Among those factors is the performance of Prime Minister Hazem el-Beblawi’s government, which has been criticised by the opposition, as well as Sisi supporters and official media outlets. The government has failed to maintain stable prices for basic goods, including food and fuel, despite several attempts to do so. Traffic has been a chronic problem for Egyptians with no clear plan or steps taken to alleviate it. Most importantly, ensuring security has been another disastrous failure by this government, which was brought about by the Minister of Defence. Tourism, foreign policy, education:The list of failures goes on. Currently, the crisis is being felt at all social levels.

In fact, the latest credible survey conducted in September by Zogby Research Services shows that almost half of Egyptians do not have confidence in the interim government of Acting President Adly Mansour, and 46 percent think that the country is worse off after the July 3 military action.

There are no indications of the popularity of the pro Sisi camp. Their last show of force in the streets was on July 26; since then, there have been no indications – scientific or unscientific -pointing to the number of Sisi supporters increasing or even staying the same.

Stirring up students’ anger

One important factor weighs in amid the worsening circumstances. Students’ anger has been growing gradually since September when the Minister of Justice authorised [Ar] the utilisation of the “judicial arrest” by campus security, which meant that any student can be stopped and arrested on campus.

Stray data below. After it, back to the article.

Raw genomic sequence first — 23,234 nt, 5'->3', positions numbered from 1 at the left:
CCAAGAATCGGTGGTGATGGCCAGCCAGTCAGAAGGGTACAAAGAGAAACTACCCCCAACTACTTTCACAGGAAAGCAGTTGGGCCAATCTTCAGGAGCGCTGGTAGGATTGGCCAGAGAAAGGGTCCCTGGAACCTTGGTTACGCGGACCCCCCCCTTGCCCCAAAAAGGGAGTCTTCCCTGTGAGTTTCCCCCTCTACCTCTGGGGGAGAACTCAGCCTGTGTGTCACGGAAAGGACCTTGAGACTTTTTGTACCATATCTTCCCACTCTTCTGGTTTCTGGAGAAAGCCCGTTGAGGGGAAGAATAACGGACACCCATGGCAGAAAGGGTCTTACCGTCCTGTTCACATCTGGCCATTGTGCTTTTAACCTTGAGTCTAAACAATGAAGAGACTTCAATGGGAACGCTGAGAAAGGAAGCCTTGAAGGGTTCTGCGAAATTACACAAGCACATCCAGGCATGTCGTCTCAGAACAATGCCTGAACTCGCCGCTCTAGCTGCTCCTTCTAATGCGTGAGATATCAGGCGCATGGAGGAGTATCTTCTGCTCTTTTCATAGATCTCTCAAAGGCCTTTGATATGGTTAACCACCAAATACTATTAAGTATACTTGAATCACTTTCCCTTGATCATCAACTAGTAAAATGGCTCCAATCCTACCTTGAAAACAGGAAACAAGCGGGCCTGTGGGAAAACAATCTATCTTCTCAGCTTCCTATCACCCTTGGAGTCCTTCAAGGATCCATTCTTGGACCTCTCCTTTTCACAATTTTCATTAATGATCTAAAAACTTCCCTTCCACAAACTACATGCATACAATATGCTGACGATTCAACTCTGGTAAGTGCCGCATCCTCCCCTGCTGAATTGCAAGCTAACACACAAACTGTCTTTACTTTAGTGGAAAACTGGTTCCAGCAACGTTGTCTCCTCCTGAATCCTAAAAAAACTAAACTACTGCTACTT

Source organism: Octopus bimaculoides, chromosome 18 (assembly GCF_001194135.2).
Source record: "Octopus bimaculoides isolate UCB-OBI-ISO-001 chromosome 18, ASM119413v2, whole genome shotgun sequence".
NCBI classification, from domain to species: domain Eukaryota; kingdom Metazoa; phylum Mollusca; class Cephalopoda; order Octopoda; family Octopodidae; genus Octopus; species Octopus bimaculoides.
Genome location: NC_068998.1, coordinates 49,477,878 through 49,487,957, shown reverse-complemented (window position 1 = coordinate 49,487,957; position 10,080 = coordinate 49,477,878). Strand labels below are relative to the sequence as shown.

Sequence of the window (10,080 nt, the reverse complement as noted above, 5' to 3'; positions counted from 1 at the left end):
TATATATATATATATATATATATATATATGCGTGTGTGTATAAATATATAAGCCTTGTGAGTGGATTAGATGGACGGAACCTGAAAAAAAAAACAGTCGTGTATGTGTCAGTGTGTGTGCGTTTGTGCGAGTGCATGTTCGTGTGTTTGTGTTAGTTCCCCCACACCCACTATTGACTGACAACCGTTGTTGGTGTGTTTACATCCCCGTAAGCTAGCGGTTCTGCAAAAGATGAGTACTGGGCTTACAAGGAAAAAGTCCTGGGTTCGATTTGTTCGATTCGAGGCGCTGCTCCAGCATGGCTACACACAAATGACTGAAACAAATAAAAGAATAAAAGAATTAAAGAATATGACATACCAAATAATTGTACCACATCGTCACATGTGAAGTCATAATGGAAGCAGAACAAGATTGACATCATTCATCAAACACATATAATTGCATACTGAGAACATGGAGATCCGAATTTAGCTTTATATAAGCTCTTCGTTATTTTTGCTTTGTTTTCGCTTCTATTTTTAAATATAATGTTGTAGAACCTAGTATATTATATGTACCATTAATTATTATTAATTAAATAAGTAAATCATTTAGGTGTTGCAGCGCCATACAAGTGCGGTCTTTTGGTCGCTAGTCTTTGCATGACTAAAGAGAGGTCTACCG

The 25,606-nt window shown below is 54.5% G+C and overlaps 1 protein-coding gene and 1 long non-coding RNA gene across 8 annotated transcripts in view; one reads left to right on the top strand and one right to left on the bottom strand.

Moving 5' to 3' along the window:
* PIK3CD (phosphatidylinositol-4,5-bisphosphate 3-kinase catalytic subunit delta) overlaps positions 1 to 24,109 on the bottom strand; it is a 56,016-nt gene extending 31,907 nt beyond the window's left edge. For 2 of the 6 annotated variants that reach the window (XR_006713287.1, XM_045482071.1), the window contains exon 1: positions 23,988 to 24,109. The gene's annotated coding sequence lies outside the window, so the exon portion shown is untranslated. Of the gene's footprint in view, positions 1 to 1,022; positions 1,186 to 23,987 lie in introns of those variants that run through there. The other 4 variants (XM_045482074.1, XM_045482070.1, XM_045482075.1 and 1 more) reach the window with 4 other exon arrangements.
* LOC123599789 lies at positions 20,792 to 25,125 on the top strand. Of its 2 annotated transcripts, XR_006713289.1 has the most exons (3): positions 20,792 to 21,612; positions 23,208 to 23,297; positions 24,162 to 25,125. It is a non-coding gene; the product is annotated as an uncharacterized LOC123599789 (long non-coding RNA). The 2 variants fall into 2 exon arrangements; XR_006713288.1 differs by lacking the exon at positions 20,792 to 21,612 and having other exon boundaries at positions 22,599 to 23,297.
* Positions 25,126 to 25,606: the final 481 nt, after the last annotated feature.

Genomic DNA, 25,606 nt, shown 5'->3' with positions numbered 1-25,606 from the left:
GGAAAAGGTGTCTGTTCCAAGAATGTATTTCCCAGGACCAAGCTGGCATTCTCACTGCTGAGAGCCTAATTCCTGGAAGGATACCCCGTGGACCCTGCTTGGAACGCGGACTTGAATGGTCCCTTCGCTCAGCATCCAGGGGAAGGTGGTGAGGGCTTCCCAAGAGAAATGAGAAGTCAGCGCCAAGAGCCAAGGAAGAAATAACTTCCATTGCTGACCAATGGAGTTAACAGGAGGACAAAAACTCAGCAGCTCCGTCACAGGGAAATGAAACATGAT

In November, students launched their demonstrations on campuses after several of them were detained by the police. November 21 witnessed a new escalation when the interim government authorised the police to enter campuses to put down demonstrations without permission from the university officials, which was unprecedented since the 2010 legal decision to ban any form of police presence on campuses, unless the university granted them permission. The same night, a student at al-Azhar University was killed [Ar] after police forces attacked the dormitories using tear gas and birdshots.

Since then, demonstrations have been non-stop throughout several universities nationwide, with occasional flare-ups and more students being arrested, killed, and suspended from school.

Setting a different precedent